This means that I will be spending two and a half months this summer working with the youth groups who come to YWAM SF for a week of mission in the inner city. The base is only a stone’s throw from the affluent shopping and civic districts, the street it is on intersects with the famous cable car road, but I’m unlikely to see much of this. We’ll be working in the Tenderloin – an area known for homelessness, illegal drug trading, prostitution etc.

It’s likely to be the hardest I’ve ever worked in all my life. I imagine it’s going to take more than the physical, mental or spiritual strength I can muster. I’ll see, hear and experience things I’m not going to be prepared for or know how to deal with. I’ll admit to being scared about it – 2 1/2 months on the other side of the world from all my friends and family is petrifying. AND I hate long haul flights!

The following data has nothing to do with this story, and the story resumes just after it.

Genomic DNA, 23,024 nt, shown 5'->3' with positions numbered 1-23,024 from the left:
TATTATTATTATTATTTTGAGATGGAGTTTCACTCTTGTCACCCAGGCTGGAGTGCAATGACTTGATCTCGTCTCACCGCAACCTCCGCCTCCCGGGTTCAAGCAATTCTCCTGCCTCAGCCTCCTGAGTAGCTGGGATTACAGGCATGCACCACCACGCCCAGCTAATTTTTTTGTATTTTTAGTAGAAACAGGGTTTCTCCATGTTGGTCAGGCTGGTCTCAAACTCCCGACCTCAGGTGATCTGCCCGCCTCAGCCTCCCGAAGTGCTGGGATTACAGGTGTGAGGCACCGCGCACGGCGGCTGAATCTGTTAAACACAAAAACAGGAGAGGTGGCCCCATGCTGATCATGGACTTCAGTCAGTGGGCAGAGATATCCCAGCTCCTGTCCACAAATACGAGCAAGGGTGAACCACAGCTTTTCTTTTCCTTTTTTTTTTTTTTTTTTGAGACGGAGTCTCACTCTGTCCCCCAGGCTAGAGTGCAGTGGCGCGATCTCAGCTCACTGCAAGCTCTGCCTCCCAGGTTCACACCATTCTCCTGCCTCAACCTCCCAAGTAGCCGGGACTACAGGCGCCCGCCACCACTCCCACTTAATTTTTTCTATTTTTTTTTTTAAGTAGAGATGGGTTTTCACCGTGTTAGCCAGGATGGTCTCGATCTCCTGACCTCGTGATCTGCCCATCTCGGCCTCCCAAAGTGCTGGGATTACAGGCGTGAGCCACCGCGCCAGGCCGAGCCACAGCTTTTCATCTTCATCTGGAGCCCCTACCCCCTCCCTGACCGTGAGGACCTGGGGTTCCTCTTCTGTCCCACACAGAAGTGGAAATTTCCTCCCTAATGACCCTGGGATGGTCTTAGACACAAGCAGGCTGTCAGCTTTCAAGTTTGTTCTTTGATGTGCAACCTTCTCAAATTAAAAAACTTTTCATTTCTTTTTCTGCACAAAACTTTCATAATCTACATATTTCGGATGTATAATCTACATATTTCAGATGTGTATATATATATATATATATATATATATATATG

As passionate as I am about Scotland and about serving the people who live here and are suffering, this is an excellent programme that will train and equip me to return to Scotland and work for change.

I’ve been speaking about doing a mission trip some summer for years. I’ve been talking about going to America for quite some time too. I don’t know that anyone really expected me to do it. I didn’t really expect me to do it! But here it is. And I can’t wait, because I’m certain that. whilst being possibly the toughest 10 weeks of my life, these could also be the best 10 weeks: when I have to truly rely totally on God and get to learn all kinds of incredible lessons from Him.

So now there’s lots of planning and preparing to do. Lots of reading and praying. Finances to gather. A visa to get. But I think I’ll revel in the excitement for a few days first!